Ambulance staff to use video calling to help treat patients amid coronavirus pandemic

Patients will soon be able to video call ambulance crews as new technology is rolled out during the coronavirus pandemic.

Monday, 20th April 2020, 1:42 pm
Updated Monday, 20th April 2020, 4:17 pm

North East Ambulance Service (NEAS) will be using ‘Attend Anywhere’ software to allow ambulance staff to speak via video link to patients who require advice but may not need an ambulance to attend to them.

After going through the triage system on either NHS111 or 999, patients who need to speak to a clinician may be given a secure link via text message, which will take them through to a video call on their smart phone or tablet.

The technology will enable ambulance staff working in the community to seek advice from clinicians working within the Emergency Operations Centre.

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Going forward, it will then be expanded to the wider health system, including care homes.

The new system is one of 17 projects which NEAS has been working on since being chosen as one of three ambulance services to join the national Global Digital Exemplar (GDE) programme back in 2018.

And it comes at a crucial time during the coronavirus pandemic as ambulance staff work to offer ways of being able to keep patients at home and reduce unnecessary ambulance attendances and hospital referrals.

How the ambulance service will use video calling:

Clinical advice for staff – newly qualified paramedics will be able to use the facilities to speak to specialist paramedics for clinical advice whilst on scene with a patient who they think can be safely left at home without needing to travel to hospital. Using video instead of a phone call will allow staff to use visual cues in their clinical decision making.

Patient support – After going through the triage system on either NHS111 or 999, patients who need to speak to a clinician may be given a secure link via text message, which will take them through to a video call on their smart phone. Patients without a smart phone can instead be given the link for their computer or tablet.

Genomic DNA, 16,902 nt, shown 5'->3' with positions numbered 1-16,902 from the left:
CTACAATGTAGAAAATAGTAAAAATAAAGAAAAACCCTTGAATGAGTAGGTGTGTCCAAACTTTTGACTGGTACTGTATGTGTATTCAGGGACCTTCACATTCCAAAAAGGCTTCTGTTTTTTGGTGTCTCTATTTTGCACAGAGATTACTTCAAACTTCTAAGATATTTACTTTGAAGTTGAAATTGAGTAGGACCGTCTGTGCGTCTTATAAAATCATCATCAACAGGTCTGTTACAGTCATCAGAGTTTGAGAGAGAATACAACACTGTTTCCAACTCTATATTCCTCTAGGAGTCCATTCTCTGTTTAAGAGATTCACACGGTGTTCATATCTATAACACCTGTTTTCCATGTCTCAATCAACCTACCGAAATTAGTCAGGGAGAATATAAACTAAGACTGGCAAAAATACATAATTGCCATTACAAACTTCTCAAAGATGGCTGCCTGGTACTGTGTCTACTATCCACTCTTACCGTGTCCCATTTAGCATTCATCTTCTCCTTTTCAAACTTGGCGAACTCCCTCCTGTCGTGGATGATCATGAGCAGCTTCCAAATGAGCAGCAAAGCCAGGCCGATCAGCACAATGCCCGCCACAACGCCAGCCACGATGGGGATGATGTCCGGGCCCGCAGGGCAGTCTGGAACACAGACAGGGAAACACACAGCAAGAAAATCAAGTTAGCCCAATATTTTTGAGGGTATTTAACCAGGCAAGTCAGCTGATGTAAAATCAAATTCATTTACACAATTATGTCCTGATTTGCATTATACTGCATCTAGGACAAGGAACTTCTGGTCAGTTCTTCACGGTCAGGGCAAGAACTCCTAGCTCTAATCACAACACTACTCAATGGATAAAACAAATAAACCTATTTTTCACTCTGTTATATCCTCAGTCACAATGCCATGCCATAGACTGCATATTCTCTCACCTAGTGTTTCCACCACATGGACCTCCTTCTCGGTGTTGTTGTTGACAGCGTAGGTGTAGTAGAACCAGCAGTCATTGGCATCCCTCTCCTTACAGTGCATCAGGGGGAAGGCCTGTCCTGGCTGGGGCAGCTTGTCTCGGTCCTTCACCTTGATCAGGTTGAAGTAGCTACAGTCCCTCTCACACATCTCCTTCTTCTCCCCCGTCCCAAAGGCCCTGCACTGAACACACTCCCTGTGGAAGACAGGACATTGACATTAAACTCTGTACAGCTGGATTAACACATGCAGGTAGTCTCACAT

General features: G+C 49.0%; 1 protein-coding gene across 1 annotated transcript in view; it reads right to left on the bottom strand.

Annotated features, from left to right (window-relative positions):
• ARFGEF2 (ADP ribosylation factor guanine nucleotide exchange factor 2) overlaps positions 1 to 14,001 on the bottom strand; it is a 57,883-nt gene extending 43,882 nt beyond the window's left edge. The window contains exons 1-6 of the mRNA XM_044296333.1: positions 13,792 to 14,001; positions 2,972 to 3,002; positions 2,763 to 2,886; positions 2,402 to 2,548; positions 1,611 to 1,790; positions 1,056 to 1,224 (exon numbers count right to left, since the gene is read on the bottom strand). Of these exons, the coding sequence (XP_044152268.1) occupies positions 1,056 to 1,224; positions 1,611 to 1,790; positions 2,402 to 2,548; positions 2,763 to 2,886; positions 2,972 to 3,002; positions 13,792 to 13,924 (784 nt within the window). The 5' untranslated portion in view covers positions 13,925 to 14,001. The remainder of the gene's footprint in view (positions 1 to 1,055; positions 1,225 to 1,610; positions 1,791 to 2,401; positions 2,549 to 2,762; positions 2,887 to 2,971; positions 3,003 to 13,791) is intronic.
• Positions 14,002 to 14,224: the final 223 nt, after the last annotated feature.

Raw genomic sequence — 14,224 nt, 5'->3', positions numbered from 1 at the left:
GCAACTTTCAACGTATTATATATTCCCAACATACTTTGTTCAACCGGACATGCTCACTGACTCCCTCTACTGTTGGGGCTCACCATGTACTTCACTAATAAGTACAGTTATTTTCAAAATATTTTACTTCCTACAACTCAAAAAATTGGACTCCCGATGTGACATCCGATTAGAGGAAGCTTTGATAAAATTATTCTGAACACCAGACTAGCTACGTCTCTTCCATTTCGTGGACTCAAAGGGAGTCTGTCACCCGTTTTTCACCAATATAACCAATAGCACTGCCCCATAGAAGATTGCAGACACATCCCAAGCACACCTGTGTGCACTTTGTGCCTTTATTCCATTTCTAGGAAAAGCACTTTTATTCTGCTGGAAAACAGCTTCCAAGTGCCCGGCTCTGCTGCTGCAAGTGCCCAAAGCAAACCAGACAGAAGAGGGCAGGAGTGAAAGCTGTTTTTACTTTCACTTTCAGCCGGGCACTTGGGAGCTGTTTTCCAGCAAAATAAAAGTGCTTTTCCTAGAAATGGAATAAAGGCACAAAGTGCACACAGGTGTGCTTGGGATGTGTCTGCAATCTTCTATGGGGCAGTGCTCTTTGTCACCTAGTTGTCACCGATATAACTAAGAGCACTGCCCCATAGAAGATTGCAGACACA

Specialist support - the system also has the potential to be used by other specialists, such as the NEAS Hazardous Area Response Team and Great North Air Ambulance, to see whether their services are required on scene, ensuring their specialist skills are reserved for patients who need them most.

Paul Aitken-Fell, lead consultant paramedic at NEAS, said: “The initiatives we are pursuing through this programme, such as video consultation, are helping us to make better use of technology to improve the care and treatment decisions our clinicians make for our patients.

“In light of the current coronavirus pandemic, it is more important than ever that we are able to offer ways of being able to keep patients safely at home and reduce unnecessary ambulance attendances and referrals to hospital and other providers.

“One of the hardest jobs for a clinician working within our Emergency Operations Centre is the inability to see a patient and therefore having to rely on what they are being told over the phone.

“This inevitably means that they sometimes have no choice but to dispatch an ambulance just to get a pair of eyes on a patient and make sure they’re OK.

“The ability to see patients face to face via video consultations therefore means we can potentially reduce ambulance callouts, freeing up our clinicians to see more patients.

“We believe it may also mean we see a reduction in referrals to other providers, thereby freeing up appointments in the wider system and reducing the wait for people who need those physical appointments.

"And, for our newly qualified paramedics, it means they will have improved access to clinical support to help them deliver high quality care for every contact whilst also reducing unnecessary hospital admissions.”

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